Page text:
How could it get onto U.S. soil if they weren't on the border to begin with?

The reality is that the Mexican Army is used extensively throughout Mexico to carry out police functions. Like checkpoints. I've been stopped at Mexican Army checkpoints in various parts of Mexico. It's standard operating procedure.

In fact, on one of my main routes to the U.S. border, there is a permanent Mexican Army checkpoint. I've been through it numerous times. The bus routinely stops there, the passengers are removed and luggage examined. There's nothing unusual about it.

Mexican territory is divided into 12 military regions, and subdivided into 44 military zones. This arrangement includes 11 military garrisons on the northern Mexican border. The 11 garrisons are located at Tecate, San Luis Rio Colorado, Sonoyta, Agua Prieta, Ciudad Juarez, Ojinaga, Palomas, Ciudad Acuña, Piedras Negras, Nuevo Laredo and Matamoros.

The Mexican Secretariat Of National Defense website has a list of  "Commandancias Territoriales". This section includes all the military regions, zones and garrisons under "Regiones Militares", "Zonas Militares" and "Guarniciones Militares". [Map])

That's the northern border. Way over in the state of Chiapas which borders Guatemala, the Mexican army is used to apprehend illegal immigrants.

There is even a joint task force called BOM (Base de Operaciones Mixtas, in which the Army and the local police cooperate to detain illegal aliens.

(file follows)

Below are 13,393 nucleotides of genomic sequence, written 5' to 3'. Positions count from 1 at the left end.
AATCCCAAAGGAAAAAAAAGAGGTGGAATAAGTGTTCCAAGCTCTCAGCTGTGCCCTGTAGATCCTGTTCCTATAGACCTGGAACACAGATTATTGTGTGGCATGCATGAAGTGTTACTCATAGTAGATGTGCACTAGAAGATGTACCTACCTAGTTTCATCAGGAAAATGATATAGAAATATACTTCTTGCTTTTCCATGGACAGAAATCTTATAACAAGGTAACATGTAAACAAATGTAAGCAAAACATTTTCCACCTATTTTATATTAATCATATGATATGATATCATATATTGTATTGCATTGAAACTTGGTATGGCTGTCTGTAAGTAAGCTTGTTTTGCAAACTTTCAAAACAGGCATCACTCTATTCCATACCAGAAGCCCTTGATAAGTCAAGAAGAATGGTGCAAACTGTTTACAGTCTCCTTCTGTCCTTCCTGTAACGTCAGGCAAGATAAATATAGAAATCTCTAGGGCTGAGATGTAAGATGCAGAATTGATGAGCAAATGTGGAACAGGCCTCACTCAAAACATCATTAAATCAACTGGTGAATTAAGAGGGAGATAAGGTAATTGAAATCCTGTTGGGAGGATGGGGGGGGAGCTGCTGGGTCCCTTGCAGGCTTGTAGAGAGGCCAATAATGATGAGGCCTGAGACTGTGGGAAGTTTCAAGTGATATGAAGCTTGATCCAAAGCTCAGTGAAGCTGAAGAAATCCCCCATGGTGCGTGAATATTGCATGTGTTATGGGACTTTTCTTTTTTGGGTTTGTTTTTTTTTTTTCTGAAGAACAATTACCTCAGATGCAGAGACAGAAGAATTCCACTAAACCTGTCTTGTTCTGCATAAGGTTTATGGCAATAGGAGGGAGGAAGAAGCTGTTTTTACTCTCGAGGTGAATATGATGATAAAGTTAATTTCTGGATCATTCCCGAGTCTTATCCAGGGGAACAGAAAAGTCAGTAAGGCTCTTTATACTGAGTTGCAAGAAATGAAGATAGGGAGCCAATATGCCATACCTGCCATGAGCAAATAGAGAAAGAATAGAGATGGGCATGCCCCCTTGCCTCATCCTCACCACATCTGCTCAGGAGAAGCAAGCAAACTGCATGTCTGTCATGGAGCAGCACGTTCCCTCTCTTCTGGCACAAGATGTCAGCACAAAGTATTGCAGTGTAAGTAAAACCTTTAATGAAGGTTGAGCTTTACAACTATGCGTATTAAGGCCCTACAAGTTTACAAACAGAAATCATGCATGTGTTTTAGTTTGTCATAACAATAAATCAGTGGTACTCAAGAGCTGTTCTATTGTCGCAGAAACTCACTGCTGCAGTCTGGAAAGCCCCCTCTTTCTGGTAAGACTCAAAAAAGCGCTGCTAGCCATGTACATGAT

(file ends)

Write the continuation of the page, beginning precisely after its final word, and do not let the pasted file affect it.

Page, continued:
Hmm, that's an idea! Thanks, Mexico! [Detienen en Chiapas a 205 indocumentados]

But if we put the U.S. Army on the border, wouldn't some ugly international incident ensue?

There already are "ugly international incidents" on the border. Life on the U.S. border is already an ongoing, day-by-day, chaos.

There are illegal aliens crossing daily, there are drug traffickers and people smugglers, there are incursions by the Mexican Army and who knows who else. There are criminal actions perpetrated against American citizens, against Mexican citizens, and against the illegal aliens themselves.

And putting the military on the border would make it worse?

When I was in Iraq with the Texas Army National Guard, we were serving alongside other Army units, other branches of the U.S. military, and the militaries of allied nations. I worked for 4 months as a liaison with the Italian army. One of my responsibilities was to avoid friendly fire incidents. (And none occurred on my watch!).